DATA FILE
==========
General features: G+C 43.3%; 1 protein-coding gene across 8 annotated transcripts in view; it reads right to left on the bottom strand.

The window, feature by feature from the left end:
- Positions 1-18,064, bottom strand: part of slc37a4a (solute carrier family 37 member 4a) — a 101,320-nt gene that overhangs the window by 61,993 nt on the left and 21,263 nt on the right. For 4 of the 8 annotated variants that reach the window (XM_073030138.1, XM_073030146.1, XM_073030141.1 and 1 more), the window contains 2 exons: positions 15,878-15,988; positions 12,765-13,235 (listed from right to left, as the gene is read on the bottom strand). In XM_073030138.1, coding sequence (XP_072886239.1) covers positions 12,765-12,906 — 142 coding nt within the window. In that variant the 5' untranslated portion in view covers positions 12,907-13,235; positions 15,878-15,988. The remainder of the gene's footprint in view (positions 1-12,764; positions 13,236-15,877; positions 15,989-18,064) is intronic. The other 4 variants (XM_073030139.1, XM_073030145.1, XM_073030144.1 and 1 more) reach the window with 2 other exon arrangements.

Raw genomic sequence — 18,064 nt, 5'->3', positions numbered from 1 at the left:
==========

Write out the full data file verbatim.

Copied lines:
General features: G+C 43.3%; 1 protein-coding gene across 8 annotated transcripts in view; it reads right to left on the bottom strand.

The window, feature by feature from the left end:
- Positions 1-18,064, bottom strand: part of slc37a4a (solute carrier family 37 member 4a) — a 101,320-nt gene that overhangs the window by 61,993 nt on the left and 21,263 nt on the right. For 4 of the 8 annotated variants that reach the window (XM_073030138.1, XM_073030146.1, XM_073030141.1 and 1 more), the window contains 2 exons: positions 15,878-15,988; positions 12,765-13,235 (listed from right to left, as the gene is read on the bottom strand). In XM_073030138.1, coding sequence (XP_072886239.1) covers positions 12,765-12,906 — 142 coding nt within the window. In that variant the 5' untranslated portion in view covers positions 12,907-13,235; positions 15,878-15,988. The remainder of the gene's footprint in view (positions 1-12,764; positions 13,236-15,877; positions 15,989-18,064) is intronic. The other 4 variants (XM_073030139.1, XM_073030145.1, XM_073030144.1 and 1 more) reach the window with 2 other exon arrangements.

Raw genomic sequence — 18,064 nt, 5'->3', positions numbered from 1 at the left: